Temple disability mentor inducted into hall of fame

Renee Kirby was recently inducted into the Disability Mentoring Hall of Fame.

Associate Director of Disability Resources and Services Renee Kirby (right), works with her intern Vincent DuShey Davis, a senior public health major, at the Main Campus DRS office on Oct. 19. DAVID BLOCK FOR THE TEMPLE NEWS

To show his fraternity brothers what it’s like to use a wheelchair, Blaise Coco, a finance and international business alumnus who is quadriplegic, borrowed the wheelchairs used by the Rollin’ Owls — Temple’s first wheelchair basketball team — and he rode down Broad Street shoulder-to-shoulder with members of his fraternity.

“It was probably the simplest, most inclusive act of just taking two different thoughts about what disability is and making them one,” said Renee Kirby, the associate director of Disability Resources and Services.

Kirby said she has heard a lot of stories about students with disabilities making a change during her 35 years at Temple. She recently was inducted into the Susan M. Daniels Disability Mentoring Hall of Fame.

In her position, Kirby oversees the supervision of disability coordinators. The DRS office works with roughly 2,700 students to ensure they receive full access to the university, be it through accommodations or extracurricular activities, Kirby said.

Aaron Spector, director of DRS, and Trenaya Reid, a 2016 political science alumna, nominated Kirby for the Hall of Fame.

Reid, who is currently pursuing a master’s in public administration at the University of Central Florida, said Kirby taught her how to be an advocate and stand up for herself and other students with disabilities.

“She helped me reach that point of confidence to be an advocate and also to be a mentor since she was a mentor for me,” said Reid, who was an intern for Kirby and hopes to work as a human resource manager or in a diversity and inclusion department.

“I am always humbled when people say what their experience was with me because I am not thinking about that when I’m in mentor mode,” Kirby said. “I’m just trying to help students.”

Before graduating in 1984 with a degree in therapeutic recreation, she started the Rollin’ Owls, and the university hired her to work in DRS after graduation.

Her first connection to DRS was through an internship she had as an undergraduate.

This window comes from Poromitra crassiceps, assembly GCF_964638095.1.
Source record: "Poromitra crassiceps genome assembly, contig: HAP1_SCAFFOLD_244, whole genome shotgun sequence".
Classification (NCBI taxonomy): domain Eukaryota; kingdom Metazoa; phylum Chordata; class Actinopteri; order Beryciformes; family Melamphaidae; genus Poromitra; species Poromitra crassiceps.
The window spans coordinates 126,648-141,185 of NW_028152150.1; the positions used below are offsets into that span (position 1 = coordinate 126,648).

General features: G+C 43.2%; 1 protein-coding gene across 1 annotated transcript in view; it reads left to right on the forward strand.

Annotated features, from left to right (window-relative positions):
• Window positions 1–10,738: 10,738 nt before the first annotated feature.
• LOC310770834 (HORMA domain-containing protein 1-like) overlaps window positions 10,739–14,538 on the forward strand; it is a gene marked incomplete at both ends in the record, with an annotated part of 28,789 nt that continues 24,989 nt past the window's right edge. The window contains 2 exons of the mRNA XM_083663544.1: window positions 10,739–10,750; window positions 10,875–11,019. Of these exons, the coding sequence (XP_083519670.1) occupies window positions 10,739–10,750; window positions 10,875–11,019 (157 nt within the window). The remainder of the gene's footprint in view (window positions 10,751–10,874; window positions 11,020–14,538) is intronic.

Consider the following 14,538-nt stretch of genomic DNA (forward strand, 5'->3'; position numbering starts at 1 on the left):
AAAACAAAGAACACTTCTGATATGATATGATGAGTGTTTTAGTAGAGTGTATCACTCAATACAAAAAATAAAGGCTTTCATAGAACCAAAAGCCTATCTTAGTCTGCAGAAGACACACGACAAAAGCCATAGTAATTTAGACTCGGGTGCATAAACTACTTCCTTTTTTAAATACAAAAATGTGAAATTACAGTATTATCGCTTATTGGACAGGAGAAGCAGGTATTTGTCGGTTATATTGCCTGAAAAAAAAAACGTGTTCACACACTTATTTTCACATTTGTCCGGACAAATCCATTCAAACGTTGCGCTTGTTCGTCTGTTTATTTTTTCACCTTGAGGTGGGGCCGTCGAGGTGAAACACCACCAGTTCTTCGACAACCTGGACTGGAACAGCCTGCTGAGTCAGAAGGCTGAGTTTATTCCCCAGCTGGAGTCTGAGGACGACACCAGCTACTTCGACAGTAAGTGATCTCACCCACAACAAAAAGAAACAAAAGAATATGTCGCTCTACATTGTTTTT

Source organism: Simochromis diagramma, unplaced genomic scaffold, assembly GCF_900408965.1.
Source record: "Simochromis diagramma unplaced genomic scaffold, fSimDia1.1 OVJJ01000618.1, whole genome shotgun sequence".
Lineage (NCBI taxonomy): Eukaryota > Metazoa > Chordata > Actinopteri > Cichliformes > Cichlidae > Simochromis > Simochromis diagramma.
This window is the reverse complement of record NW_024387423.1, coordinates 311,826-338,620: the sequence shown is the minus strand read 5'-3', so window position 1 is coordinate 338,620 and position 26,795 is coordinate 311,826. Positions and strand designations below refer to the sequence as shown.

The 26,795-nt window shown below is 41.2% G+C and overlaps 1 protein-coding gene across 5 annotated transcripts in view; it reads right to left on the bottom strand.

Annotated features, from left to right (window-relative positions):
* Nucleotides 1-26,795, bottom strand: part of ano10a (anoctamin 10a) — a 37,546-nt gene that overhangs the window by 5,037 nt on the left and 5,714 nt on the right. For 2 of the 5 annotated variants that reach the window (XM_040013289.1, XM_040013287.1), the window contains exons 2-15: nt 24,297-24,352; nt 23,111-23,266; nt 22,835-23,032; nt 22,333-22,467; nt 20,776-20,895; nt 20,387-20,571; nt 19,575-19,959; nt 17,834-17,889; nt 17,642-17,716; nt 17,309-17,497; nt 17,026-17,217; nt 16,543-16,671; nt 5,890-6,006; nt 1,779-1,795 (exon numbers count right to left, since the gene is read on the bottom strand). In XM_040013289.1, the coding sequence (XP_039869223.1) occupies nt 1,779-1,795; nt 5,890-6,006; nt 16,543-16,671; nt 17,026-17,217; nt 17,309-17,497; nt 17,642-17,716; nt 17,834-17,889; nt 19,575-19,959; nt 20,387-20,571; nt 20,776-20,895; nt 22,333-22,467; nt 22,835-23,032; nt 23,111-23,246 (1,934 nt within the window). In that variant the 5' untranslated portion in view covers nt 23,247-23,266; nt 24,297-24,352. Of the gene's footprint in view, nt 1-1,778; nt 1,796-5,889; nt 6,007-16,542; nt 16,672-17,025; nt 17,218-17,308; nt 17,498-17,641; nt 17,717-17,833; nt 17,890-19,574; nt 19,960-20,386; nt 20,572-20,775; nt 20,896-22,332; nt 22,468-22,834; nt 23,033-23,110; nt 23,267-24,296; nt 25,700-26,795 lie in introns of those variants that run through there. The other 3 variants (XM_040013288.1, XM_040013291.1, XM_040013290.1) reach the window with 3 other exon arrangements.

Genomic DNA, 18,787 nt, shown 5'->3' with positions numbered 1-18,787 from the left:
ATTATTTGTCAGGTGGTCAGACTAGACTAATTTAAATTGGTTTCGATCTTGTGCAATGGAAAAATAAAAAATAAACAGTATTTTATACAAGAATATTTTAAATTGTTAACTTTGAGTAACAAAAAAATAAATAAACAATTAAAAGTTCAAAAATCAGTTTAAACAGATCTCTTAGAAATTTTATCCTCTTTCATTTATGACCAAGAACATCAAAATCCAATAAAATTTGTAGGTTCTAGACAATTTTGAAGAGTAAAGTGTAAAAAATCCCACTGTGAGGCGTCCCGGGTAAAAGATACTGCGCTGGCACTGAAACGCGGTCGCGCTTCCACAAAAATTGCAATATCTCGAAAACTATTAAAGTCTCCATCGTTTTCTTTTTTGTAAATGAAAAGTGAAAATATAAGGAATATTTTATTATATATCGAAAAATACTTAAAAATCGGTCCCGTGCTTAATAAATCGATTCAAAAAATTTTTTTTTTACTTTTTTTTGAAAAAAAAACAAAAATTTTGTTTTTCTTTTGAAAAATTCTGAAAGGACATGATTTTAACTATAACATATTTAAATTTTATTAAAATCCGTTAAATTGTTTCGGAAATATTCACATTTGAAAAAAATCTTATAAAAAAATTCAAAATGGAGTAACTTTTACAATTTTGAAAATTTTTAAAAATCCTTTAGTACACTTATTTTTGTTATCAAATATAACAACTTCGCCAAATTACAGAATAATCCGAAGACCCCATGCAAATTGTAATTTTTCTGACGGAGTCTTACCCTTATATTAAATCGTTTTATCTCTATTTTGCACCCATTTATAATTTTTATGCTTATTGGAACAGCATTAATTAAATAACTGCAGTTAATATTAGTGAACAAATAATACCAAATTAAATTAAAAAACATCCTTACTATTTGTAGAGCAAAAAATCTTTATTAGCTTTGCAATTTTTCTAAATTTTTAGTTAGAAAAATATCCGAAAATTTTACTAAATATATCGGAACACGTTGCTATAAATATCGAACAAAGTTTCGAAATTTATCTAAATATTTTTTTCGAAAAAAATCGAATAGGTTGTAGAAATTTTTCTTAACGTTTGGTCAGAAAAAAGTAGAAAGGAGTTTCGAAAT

“As an athlete with a disability myself, I wanted to support people and help other individuals with disabilities,” Kirby said. “Therapeutic recreation gave me both the modality and the access to recreation and sports to help individuals recover from various traumas in their life or development issues associated with disabilities.”

She said that having a disability herself brings her closer to the challenges that students with disabilities face every day.

A lot has changed in terms of access for disabled students since she was in school, Kirby said.

“I became disabled over four decades ago,” she said. “The disability laws have changed and that now provides much access in areas like technology, physical access, access to information, communication and those pathways that were almost literally closed when I first got into the field.”

The emergence of the Rehabilitation Act of 1973 and the Americans with Disabilities Act of 1990 have also helped protect individuals with disabilities and give them access to employment, public accommodations and state and local government services, she said.

The unemployment rate for individuals with disabilities is two times that of the national unemployment rate, she added.

Forty-six percent of students with disabilities are unemployed post-graduation, Kirby said.

“Part of the reason for that is students with disabilities weren’t as prepared in certain disciplines as their counterparts to enter employment, for various reasons, just receiving educational support in high school when they could have been working or they may have had multiple surgeries while growing during their formative years,” she said.

Kirby created Career Gateway, a professional development resource that pairs students with disabilities with internships, to help change this statistic for Temple alumni.

“We pair with the Career Center as well as other schools and colleges to help students access all that Temple offers in career development,” said Kirby, who also earned a master’s in sport administration from Temple in 1992.

October is Disability Employment Awareness Month, and Kirby said there is a lot of activity focused on the hiring of people with disabilities, which includes getting students registered for the federal Workforce Recruitment Program.

She started Temple’s branch of the WRP 20 years ago, which also helps disabled students get full-time internships and jobs with federal employers throughout the country.

Kirby said each year DRS offers 12 to 15 disabled students paid federal internships.

She added that the honor made her think of her former academic adviser and mentor, John Noisette, a former therapeutic recreation professor and coach for the Rollin’ Owls who passed away in 2008.

“I met him when I was in a rehabilitation center as a teenager and the work he did here for me and for other kids as well, it really changed my life and I really wanted to duplicate that in some way,” Kirby said. And his mentoring led her to mentor others.

“I consider myself a seed planter and once the seed is planted, I always tell my students to blossom and plant more seeds so it just continues,” she added.

Emily Scott can be reached at emily.ivy.scott@temple.edu or @emiyivyscott.

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